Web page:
A generous orthodoxy
A number of people, several of them Orthodox, have asked me what I thought of Brian McLaren’s book A generous orthodoxy. I’ve now, at last, managed to get hold of a copy of the book, and I’m busy reading it so I thought I would write some preliminary impressions. Though it is possible that I may change my mind about it when I’ve finished reading it, I doubt that I will.
I’ve been trying to get hold of a copy of the book since before hearing Brian McLaren speak in Pretoria last year, looking for it in every bookshop I’ve gone into, and eventually had to get it by mail-order.
One person who asked me about it said
I thought you might be one of the best people to ask about the book named above, written by Brian McLaren (Zondervan 2004). It is making it’s rounds like wildfire in some church communities in Xxxxx (no Orthodox ones that I am aware of – thank goodness!) I just hate it when the word ‘Orthodox’ is used so generally – ie small ‘o’ orthodoxy. I am not a theologian, but would like to know if you have seen or heard of this book and how I might respond to someone supporting the very wishy-washy ‘all-inclusive’ tone. I have yet to get the book myself, just talked to some friends who are reading it – and they can justify just about anything as a result!…
And my initial response is that I think the book might be quite useful for some Protestants, to shake some of their presuppositions about what the Christian faith is.
There’s a lot in McLaren’s book that I agree with, and I reached many of McLaren’s conclusions some 40 years ago. And that was when I read Fr Alexander Schmemann’s book For the life of the world, and realised that the answers to many of the questions and problems I found in Western Christianity were in Orthodox Christianity all along.
For example, in the book McLaren describes seven different kinds of Jesus, four Protestant, one Roman Catholic, one Orthodox, and one a bit of a mixture of the others (Liberation Theology).
But in fact Orthodoxy encompasses all of them. Like other Western theological writers (such as David Bosch), the view McLaren ascribes to Orthodoxy is perhaps that part of Orthodoxy that is most noticeably missing in Western theology, but the others are not necessarily missing from Orthodoxy.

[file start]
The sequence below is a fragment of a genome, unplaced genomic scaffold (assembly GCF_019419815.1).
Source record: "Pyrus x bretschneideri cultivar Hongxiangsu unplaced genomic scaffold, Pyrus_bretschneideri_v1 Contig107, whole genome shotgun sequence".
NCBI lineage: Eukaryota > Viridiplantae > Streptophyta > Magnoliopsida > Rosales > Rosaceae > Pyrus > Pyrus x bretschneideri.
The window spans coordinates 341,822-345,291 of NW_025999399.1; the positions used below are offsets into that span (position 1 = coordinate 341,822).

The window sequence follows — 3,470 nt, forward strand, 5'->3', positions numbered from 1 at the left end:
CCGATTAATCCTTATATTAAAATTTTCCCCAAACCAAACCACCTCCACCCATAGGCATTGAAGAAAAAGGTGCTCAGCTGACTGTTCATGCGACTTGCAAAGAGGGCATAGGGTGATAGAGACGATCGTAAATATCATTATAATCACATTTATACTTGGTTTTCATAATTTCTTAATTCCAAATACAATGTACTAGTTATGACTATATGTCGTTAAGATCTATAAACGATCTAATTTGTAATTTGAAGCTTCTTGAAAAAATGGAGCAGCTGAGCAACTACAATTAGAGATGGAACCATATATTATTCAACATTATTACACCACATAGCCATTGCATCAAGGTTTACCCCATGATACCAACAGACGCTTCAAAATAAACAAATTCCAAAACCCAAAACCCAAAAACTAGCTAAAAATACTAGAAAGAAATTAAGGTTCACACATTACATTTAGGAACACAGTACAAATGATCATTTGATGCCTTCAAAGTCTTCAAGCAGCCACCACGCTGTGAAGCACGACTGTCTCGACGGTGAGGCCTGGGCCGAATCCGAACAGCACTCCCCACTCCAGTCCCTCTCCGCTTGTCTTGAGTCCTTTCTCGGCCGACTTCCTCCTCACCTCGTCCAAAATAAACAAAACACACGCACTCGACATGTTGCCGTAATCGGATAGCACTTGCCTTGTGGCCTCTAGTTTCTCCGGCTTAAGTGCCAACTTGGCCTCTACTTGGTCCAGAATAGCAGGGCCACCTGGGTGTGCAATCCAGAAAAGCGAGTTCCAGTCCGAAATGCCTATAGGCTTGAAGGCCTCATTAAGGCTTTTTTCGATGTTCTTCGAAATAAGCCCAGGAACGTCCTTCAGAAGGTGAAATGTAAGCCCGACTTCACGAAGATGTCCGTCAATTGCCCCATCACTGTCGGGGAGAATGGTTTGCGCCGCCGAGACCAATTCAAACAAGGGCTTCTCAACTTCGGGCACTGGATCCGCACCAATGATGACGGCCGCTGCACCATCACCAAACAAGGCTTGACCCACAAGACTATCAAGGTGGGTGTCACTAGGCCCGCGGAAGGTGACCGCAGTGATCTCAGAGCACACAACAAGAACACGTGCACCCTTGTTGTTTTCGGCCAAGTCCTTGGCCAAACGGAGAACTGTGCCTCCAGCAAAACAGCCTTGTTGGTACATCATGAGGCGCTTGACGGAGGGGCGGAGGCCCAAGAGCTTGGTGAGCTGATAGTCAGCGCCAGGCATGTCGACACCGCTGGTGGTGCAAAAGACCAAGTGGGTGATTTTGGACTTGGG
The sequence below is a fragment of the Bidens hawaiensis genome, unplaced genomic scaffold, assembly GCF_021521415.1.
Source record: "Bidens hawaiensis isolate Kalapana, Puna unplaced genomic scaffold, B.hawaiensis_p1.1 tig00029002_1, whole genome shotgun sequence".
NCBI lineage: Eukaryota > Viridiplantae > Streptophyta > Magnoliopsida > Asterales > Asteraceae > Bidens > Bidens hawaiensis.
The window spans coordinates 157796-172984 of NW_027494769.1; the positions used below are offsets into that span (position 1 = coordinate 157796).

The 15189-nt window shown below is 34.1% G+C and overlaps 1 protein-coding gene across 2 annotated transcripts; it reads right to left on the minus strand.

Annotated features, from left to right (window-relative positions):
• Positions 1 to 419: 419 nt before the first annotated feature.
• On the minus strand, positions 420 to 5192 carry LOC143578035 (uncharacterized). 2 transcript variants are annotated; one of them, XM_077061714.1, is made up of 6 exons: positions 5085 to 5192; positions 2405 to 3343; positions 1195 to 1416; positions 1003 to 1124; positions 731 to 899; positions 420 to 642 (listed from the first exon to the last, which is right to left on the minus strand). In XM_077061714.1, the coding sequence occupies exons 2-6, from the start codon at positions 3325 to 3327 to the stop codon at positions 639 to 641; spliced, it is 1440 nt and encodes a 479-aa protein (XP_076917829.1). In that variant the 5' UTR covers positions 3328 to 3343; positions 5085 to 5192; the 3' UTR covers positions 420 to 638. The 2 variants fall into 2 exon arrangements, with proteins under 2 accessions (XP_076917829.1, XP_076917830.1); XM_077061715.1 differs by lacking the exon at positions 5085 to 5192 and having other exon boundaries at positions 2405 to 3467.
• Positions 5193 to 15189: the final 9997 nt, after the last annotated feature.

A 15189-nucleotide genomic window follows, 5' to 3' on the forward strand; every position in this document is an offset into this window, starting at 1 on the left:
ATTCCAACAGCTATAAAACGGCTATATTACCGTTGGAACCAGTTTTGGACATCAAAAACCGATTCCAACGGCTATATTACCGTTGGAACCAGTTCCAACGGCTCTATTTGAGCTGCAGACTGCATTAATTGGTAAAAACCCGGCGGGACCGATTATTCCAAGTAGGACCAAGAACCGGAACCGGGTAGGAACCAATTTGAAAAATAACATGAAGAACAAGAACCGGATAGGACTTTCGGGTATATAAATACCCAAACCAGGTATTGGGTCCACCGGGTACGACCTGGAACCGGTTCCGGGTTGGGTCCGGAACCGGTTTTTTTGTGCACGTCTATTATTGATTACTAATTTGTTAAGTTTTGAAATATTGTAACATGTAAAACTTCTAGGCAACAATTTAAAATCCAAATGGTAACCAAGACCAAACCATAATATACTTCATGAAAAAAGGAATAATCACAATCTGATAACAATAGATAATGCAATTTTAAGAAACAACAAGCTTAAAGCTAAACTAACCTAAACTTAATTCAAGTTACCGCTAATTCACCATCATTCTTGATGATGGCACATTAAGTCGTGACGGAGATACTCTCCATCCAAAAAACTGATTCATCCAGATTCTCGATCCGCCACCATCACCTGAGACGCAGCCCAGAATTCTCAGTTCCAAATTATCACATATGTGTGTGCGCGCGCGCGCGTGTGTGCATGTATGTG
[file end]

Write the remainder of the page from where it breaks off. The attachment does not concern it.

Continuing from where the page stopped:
Western Christians have often latched on to one or other aspect of the Christian faith, and ignored or denied others. McLaren takes some of these, in the order in which he found them in his own spiritual pilgrimage, and describes their strengths and weaknesses.
And my own pilgrimage was similar.
My parents were what McLaren would probably call post-Christian — dropped out of church in their teens, my father was an atheist, my mother an agnostic, and I never went to a church service until I went to a Christmas service with a friend at the age of 11, and a few weeks later went to high school at a church school (St Stithian’s College, Methodist) that was just starting. Since it was a church school it had to have a scripture period, which was taken by the maths teacher, who didn’t have any discernible Christian faith, so he simply got us to take it in turns to read the Bible aloud, starting at Genesis 1. It was the first I’d heard of it, found it interesting and began reading ahead, and asked my parents for a Bible of my own on my birthday.
The following year we got some additional teachers, some of whom were Evangelical with a capital E, and so I became an Evangelical with a capital E, with a little bit of input from Zionists whom I’d met baptising people in the Jukskei River.
In my last year at school I got the idea that I ought to be an Anglican priest, without knowing anything about it. At the same time, however, the local Anglican parish had a mission, and my mother went along and and got converted, and passed along to me the books she had read as a result, Main line by A.W.G. Duffield and The King’s highway by George D. Carleton (sometime Archdeacon of Modderpoort, O.F.S.). The missioner who converted my mother was High Church Anglican, and the books (as the titles alone make clear) took the line that Mainline Christianity was Anglican, Roman Catholic and Orthodox, which were the three “branches” of the Catholic Church, and the rest were detours and by-ways. And so I became an Anglo-Catholic (a “spike” as opposed to a “prot”), and went to university where the chaplain, Tom Comber, was an Anglo-Catholic with a strong social conscience (he was a card-carrying Liberal at a time when it was very dangerous to be such a thing in South Africa).
I saw no reason to discard what I had learnt in my earlier Evangelical phase (personal commitment to following Christ). I just discovered that there was more to being a Christian than that — that the Christian faith was also expressed in ritual worship, and that it entailed seeking justice in the world.
I went ot the University of Natal and majored in Biblical Studies and Theology and learnt about Atonement Theories and Principalities and Powers, which led me to see that the political struggle in South Africa had roots that went down to the depths where angels and demons are locked in mortal combat. So in the mid-1960s I entered a Liberation Theology phase, at a time when the only book available on the topic was G.B. Caird’s Principalities and powers. A few years later my thoughts were more adequately articulated by writers like Walter Wink, though by the time his books came out, I’d moved on a bit.